RJ: You see, the reason why I am not bullish on all this is that I know that there are countervailing forces, the “blacklash” that inevitably follows, and that for every U.S. state that has brought in legislation to reform the police, there’s another state that’s actually removing protections against police brutality or trying to go in the opposite direction of the progressive anti-Black-racism trend. More than 74 million Americans voted for Donald Trump. That’s how I know the need for the talk doesn’t end any time soon. My grandson will have to give his son the talk.

SJ: I am not saying that by the time Luke has a son, evil will be gone and racism will be eradicated. I’m saying the feeling that you need to tell your son, give him the talk . . . I’m hopeful that he will not have to do that for his son. Darnell will have to do it for Luke. But Luke will not have to do it for his son. I’m hopeful. I got 35 years, man, 35 years, I can do that.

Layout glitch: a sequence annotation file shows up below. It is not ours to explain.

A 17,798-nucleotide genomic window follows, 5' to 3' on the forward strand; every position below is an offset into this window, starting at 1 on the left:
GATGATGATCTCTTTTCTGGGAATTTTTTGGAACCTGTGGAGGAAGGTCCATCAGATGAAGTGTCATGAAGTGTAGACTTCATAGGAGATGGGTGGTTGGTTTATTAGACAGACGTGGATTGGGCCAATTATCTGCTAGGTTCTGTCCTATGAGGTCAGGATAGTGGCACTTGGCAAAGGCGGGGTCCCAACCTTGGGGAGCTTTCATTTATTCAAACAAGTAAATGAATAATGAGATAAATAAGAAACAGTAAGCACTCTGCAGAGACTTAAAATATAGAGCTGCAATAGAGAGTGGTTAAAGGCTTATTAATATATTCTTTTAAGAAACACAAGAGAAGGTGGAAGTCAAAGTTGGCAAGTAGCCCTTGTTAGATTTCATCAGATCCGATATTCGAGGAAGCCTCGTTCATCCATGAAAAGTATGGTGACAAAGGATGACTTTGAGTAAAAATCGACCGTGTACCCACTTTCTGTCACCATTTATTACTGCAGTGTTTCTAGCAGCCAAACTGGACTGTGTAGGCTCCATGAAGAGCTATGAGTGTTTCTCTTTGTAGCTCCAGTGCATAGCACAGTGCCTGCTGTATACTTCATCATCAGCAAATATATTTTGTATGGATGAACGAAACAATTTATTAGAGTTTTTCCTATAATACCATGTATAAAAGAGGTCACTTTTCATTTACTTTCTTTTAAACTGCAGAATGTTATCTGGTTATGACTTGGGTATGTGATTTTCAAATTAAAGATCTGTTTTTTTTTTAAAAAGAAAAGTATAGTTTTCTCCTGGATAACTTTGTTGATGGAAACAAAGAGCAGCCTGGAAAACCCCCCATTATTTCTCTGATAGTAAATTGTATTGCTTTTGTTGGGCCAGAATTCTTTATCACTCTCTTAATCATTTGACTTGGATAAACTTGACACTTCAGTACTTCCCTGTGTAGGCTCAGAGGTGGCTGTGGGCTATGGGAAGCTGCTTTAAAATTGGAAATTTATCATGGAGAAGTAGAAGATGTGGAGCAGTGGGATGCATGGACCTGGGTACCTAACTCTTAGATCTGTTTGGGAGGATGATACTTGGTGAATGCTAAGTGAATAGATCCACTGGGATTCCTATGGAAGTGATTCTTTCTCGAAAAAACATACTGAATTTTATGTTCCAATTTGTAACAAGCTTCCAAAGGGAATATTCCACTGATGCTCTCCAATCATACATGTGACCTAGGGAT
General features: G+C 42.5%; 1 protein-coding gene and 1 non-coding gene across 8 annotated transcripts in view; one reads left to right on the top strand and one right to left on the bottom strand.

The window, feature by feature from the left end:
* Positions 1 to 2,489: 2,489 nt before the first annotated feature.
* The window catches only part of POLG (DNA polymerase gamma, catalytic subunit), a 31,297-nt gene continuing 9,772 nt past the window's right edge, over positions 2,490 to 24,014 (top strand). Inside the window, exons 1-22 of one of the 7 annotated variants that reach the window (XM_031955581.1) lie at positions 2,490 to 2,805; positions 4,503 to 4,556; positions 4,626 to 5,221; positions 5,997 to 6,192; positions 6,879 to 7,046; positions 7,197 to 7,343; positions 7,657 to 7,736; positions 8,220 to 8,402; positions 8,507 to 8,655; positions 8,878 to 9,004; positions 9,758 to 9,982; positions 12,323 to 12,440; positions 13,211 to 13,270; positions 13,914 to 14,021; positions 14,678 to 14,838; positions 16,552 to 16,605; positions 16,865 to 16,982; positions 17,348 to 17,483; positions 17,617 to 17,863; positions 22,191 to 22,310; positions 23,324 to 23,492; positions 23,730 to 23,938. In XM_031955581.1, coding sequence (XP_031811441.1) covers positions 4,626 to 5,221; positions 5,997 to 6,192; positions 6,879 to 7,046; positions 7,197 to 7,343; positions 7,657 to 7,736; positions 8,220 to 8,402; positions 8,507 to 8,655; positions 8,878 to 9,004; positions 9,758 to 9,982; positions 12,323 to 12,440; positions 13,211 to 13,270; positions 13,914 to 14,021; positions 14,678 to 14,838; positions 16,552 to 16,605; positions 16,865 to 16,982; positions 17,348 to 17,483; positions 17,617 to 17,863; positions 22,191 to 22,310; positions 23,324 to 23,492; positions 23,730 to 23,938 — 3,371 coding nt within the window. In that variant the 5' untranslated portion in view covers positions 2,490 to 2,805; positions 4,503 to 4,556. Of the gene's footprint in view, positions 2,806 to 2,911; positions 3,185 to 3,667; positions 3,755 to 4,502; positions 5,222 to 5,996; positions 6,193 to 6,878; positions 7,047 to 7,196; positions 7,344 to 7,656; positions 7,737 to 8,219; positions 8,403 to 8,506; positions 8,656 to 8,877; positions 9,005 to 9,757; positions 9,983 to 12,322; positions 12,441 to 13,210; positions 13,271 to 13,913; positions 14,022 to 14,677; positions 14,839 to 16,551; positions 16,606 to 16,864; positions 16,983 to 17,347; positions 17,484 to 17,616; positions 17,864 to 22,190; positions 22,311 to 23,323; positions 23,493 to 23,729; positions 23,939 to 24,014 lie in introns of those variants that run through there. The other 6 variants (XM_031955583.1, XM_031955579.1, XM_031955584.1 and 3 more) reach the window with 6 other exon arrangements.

RJ: So Luke’s gotta give the talk, right, DJ?

DJ: You have to give the talk until Jesus comes.


Royson James began reporting for the Toronto Starin 1981, and was the municipal affairs columnist at the paper for 19 years. He lives in Toronto with his wife, where they raised four children. Sheldon James works as a lawyer; Darnell James works as a sports agent.

This interview appears in print in the June 2021 issue of Maclean’s magazine. Subscribe to the monthly print magazine here.